My name is April, but everyone calls me Elle. I’m 26 years old, I live in Brooklyn and I have a yorkie named Frankie. I’m involved in lots of philanthropic work, including educating girls in third world countries. I recycle, I volunteer in soup kitchens, animal shelters and at other charitable events. I’m told I have a wicked sense of humor and I can always make someone laugh. I’m pretty normal for a twenty-something.
(Except for the fact I’m currently undergoing diagnostics for cancer and it’s something I’ve been dealing with since I was 17 years old. Sadly, as the rates of cancer increase, cancer is becoming increasingly “normal” for young women like myself.) I love poetry, long walks on the beach and poking dead jellyfish with a stick to see if they make a “POP!” sound. Yep, I’m totally normal.
Babies and puppies love me. Women wish they had my shoe collection. Men send me marriage proposals via Twitter messages sometimes. Most people that meet me love me. Except…my doctor(s). (And a an ex-boyfriend or two.)
Yes, that’s right. I think my doctor(s) dislike me. Most women my age are worried about whether the hot new guy from accounting likes them, not their doctor, and a lot of my peers don’t even visit their doctors enough for their doctor to even remember a name; let alone have a relationship. Considering my situation, I see a lot of doctors a lot. I was in the hospital or at the doctor’s office 4 days this week alone. Needless to say, like any good relationship, sometimes me & the docs need some space; unfortunately, we can’t always get it because there’s a job to get done. My job is to heal and these guys are supposed to guide me. (Or….should I be guiding them?)
Given that a doctor is in a helping profession, it’s a little awkward when your doctor dislikes you; doubly so if it’s a gynecologist or anyone who may have you in stirrups, with access to your lady lumps. (And hopefully you really don’t have any suspicious lumps.)
But it may be necessary. If my doctor doesn’t think I’m a pain in the ass, I’m not doing my job.
This is a typical example of why my doctor(s) find me to be a pain in the derriere:
My doctor and I are going over blood test results. My carbon dioxide (CO2) levels are high, which I notice before he gives me my results.
Doctor: “Tests are good.”
Me: “I’m looking at the same piece of paper as you. It says my Co2 is high….”
Doctor: “Don’t worry about that, it’s not that important.”
Me: “If it’s not important, why do they measure it? If my Co2 is high, that means my cells aren’t getting enough oxygen, right?”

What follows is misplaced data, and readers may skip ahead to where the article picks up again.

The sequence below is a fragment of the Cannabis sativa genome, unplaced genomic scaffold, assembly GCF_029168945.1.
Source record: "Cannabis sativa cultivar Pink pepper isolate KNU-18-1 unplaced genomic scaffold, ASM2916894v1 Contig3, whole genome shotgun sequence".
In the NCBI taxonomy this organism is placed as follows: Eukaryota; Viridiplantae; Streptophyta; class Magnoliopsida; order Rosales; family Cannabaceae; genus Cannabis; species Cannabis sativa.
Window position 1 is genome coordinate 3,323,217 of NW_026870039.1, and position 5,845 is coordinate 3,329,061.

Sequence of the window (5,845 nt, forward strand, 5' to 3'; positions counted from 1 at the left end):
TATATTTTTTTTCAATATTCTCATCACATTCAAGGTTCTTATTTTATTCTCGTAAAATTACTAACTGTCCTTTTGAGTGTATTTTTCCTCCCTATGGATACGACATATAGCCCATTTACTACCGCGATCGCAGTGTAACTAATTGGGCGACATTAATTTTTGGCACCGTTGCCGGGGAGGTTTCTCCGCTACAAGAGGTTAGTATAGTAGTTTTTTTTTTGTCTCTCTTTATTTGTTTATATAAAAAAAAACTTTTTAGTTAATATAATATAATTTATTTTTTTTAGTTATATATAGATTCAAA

Doctor: “Well, yes, that would have to be the inference.”
Me: “Well if I’m not getting enough oxygen to my cells, that’s not a good look. Cancer cells thrive in anaerobic, oxygen depleted environment. That means my body is a friendly and fertile environment for the little rascals.”
Doctor: (Silence. Blank stare.)
- Your doctor works for you. You’re his boss.
- All bosses have some type of relationship with their employees. Since your doctor works for you, you need to develop a relationship with your doctor; especially since you’re working together towards a common goal.
- Like any good relationship, there needs to be room for feedback from both parties.
- You hired the doctor and you can fire the doctor.
- We’re conditioned to think of doctors as the ultimate authorities on our bodies and medicine. But you are your own expert on your body. You know your body because you live with yourself. Don’t be afraid to speak up if you feel like something is wrong!
- Take your power back and take charge of your health. It’s not your doctor’s job to keep you healthy. It’s your job to keep you healthy. This means being prepared: Know your symptoms. Think of your questions. Gather your facts. Ask your questions. Compare it with what you know. If it doesn’t make sense to you, speak up!
- Doctors are human; they aren’t infallible. They have good days, bad days and make mistakes. If you recognize something is wrong, speak up!
- It’s okay to revert to toddler tactics in the doctor’s office – Ask “Why?” as much as you want!
- Don’t expect your doctor to remember your history off the top of his head. Don’t expect him to have read your chart before he comes in, either. While these things would be nice, they hardly happen. Managed care models of medicine have doctors seeing a crazy amount of patients in a short period of time. Think back to grade school and pretend you’re writing a story- assume your audience knows nothing, and start from there.
- Toddler tactic time: Negative attention is better than no attention. It’s better to be thought of as a patient who’s a pain in the butt as opposed to having a tombstone that says “I told you I was sick”.
- Once your doctor learns that you’re always going to have conversation for him, he’ll take more time with you to avoid having to hear you and avoid having his ego bruised. You’ll receive better care because they will have learned they can’t cut corners with you.
- Don’t forget to be polite. Say “please”, “thank you” and acknowledge them for their time.
- Remember that the employees of an organization are only as good as the boss.